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Cecily Brown

June 8–July 29, 2011
Davies Street, London

Cecily Brown Installation ViewPhotography by Mike Bruce

Cecily Brown

Installation View
Photography by Mike Bruce

Cecily Brown Installation ViewPhotography by Mike Bruce

Cecily Brown

Installation View
Photography by Mike Bruce

Cecily Brown Installation ViewPhotography by Mike Bruce

Cecily Brown

Installation View
Photography by Mike Bruce

Cecily Brown Installation ViewPhotography by Mike Bruce

Cecily Brown

Installation View
Photography by Mike Bruce

Cecily Brown Installation ViewPhotography by Mike Bruce

Cecily Brown

Installation View
Photography by Mike Bruce

Installation video

Installation video

Works Exhibited

Cecily Brown, Untitled, 2009 Oil on linen, 17 × 12 ½ inches (43.2 × 31.8 cm)

Cecily Brown, Untitled, 2009

Oil on linen, 17 × 12 ½ inches (43.2 × 31.8 cm)

About

Gagosian Gallery is pleased to present an exhibition of paintings and works on paper by Cecily Brown.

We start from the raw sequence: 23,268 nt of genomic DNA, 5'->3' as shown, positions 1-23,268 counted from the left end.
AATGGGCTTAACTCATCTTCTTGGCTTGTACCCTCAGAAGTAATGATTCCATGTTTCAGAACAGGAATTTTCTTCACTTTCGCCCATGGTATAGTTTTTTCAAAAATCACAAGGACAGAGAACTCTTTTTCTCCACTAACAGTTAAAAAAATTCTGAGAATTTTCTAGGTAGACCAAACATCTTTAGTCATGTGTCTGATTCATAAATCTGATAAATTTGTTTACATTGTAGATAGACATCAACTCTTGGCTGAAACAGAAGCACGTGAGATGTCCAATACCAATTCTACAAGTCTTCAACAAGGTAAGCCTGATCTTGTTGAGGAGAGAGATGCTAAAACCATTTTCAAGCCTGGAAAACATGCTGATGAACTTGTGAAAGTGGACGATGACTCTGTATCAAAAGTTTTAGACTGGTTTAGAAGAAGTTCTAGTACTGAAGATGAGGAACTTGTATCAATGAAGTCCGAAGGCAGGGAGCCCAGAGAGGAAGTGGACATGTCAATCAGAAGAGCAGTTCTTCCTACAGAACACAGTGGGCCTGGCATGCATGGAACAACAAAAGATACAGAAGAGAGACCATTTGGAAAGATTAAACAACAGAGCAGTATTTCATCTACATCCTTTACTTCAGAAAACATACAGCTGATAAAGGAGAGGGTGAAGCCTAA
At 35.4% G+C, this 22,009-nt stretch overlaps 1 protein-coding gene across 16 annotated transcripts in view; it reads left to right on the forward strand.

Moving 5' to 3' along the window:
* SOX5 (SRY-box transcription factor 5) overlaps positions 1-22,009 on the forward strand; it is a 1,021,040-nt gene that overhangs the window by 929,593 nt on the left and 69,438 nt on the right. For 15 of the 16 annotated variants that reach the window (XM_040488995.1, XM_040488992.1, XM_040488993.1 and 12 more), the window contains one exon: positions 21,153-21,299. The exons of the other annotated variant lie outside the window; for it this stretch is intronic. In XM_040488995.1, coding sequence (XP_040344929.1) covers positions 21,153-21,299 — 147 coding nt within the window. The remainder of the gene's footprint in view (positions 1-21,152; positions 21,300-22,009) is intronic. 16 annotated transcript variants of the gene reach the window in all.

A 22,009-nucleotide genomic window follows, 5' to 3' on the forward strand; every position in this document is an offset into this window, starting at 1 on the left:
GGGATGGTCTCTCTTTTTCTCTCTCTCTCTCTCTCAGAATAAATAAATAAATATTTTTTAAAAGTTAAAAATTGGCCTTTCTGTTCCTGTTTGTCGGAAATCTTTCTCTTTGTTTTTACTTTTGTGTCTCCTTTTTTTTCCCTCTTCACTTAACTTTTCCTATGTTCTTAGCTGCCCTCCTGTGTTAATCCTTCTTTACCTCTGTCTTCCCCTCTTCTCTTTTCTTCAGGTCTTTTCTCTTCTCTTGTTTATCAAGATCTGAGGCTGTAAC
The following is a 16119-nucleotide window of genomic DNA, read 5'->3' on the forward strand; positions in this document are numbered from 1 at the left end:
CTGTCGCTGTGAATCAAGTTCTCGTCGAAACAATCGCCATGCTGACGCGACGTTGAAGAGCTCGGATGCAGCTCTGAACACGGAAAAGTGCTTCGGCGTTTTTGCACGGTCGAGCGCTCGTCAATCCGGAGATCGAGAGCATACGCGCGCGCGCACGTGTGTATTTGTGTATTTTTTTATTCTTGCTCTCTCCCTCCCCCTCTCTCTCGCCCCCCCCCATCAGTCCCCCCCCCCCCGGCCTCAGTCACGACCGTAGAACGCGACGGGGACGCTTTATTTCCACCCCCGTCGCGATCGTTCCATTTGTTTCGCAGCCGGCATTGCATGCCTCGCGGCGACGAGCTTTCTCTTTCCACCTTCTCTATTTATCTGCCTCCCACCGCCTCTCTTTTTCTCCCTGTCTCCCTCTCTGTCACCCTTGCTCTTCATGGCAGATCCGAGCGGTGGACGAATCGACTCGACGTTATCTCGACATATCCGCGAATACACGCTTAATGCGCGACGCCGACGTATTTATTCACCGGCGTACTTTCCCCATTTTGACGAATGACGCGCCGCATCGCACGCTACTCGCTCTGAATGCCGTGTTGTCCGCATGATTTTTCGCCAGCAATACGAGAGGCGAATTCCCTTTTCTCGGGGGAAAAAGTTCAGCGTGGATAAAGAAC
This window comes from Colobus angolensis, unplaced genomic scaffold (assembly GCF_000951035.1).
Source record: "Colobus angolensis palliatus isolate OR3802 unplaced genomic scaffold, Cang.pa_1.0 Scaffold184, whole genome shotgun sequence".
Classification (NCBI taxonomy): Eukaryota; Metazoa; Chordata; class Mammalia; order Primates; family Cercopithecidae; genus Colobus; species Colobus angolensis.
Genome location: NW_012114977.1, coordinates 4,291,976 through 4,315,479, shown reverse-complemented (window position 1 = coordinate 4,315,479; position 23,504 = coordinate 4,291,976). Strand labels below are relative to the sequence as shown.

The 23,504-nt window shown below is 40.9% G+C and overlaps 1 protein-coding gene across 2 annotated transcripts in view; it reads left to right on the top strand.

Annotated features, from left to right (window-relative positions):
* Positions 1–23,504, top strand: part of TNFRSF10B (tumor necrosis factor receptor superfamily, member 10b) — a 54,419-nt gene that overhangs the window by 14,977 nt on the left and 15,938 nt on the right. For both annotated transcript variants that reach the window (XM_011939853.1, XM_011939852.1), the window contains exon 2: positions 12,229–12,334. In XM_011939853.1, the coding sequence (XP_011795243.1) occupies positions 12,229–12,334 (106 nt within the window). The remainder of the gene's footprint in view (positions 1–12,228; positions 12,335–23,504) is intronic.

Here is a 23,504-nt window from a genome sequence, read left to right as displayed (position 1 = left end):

Drawing broad inspiration from many forbears, from Hieronymus Bosch, Pieter Breughel the Elder, and James Ensor to the abstractions of Arshile Gorky and Philip Guston, Brown brings to the conventions of a traditionally male-dominated history an assertive and, at times, ribald femininity. Revisiting scenes from popular culture as well as Old Master imagery, she creates a personal vision that transcends classical notions of genre and narrative.

This series of intimately scaled works was primarily inspired by Michelangelo’s earliest attributed painting, The Torment [or Temptation] of St Anthony, as well as following on from Brown’s own studies after Struwwelpeter’s The Story of Fidgety Phil from 2006 to the present. These small and intricate paintings contain the same expressionist intensity and formal complexity common to many of her larger works. Provocative tension is generated between formal properties and sublimated figural content in dense compositions where tangles of flesh dissolve into inchoate sensuousness.

For the first time, Brown is showing gouaches and watercolours together with her paintings, in which she communicates tactile immediacy in an almost cartoon-like manner. They pulse with vitality, their jostling, tumbling forms and clear, vivid palette containing furiously compressed energies.

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